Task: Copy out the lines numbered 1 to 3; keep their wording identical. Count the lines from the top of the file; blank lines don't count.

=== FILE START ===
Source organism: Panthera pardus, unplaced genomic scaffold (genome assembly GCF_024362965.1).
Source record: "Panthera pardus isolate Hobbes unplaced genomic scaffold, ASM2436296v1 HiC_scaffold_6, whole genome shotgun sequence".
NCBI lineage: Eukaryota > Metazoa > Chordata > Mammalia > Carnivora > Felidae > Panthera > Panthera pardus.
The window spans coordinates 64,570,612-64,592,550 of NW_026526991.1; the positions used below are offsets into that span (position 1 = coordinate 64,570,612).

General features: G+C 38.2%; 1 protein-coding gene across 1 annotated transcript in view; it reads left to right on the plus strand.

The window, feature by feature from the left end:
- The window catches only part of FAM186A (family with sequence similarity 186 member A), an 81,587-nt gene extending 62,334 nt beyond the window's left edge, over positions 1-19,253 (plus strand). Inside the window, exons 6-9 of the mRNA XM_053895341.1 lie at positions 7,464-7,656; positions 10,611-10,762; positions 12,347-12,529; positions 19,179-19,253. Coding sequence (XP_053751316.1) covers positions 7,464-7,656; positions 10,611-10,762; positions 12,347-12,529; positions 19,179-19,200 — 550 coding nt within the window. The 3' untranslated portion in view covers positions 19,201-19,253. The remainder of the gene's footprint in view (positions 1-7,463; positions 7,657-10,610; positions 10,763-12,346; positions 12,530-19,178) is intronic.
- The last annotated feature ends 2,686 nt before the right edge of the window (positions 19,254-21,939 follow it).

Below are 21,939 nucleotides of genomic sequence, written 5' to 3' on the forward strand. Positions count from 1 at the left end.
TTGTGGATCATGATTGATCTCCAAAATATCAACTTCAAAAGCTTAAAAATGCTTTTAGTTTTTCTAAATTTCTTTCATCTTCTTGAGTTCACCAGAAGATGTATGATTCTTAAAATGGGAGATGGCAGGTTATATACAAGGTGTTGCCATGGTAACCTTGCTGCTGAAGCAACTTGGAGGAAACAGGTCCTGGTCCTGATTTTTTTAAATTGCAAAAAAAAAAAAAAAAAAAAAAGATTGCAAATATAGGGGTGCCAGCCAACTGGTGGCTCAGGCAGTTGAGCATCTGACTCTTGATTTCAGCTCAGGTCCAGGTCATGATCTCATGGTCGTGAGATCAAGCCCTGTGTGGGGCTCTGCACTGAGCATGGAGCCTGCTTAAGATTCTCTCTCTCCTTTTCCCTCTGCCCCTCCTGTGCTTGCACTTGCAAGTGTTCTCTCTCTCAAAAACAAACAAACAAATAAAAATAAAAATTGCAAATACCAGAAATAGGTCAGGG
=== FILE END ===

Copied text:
Source organism: Panthera pardus, unplaced genomic scaffold (genome assembly GCF_024362965.1).
Source record: "Panthera pardus isolate Hobbes unplaced genomic scaffold, ASM2436296v1 HiC_scaffold_6, whole genome shotgun sequence".
NCBI lineage: Eukaryota > Metazoa > Chordata > Mammalia > Carnivora > Felidae > Panthera > Panthera pardus.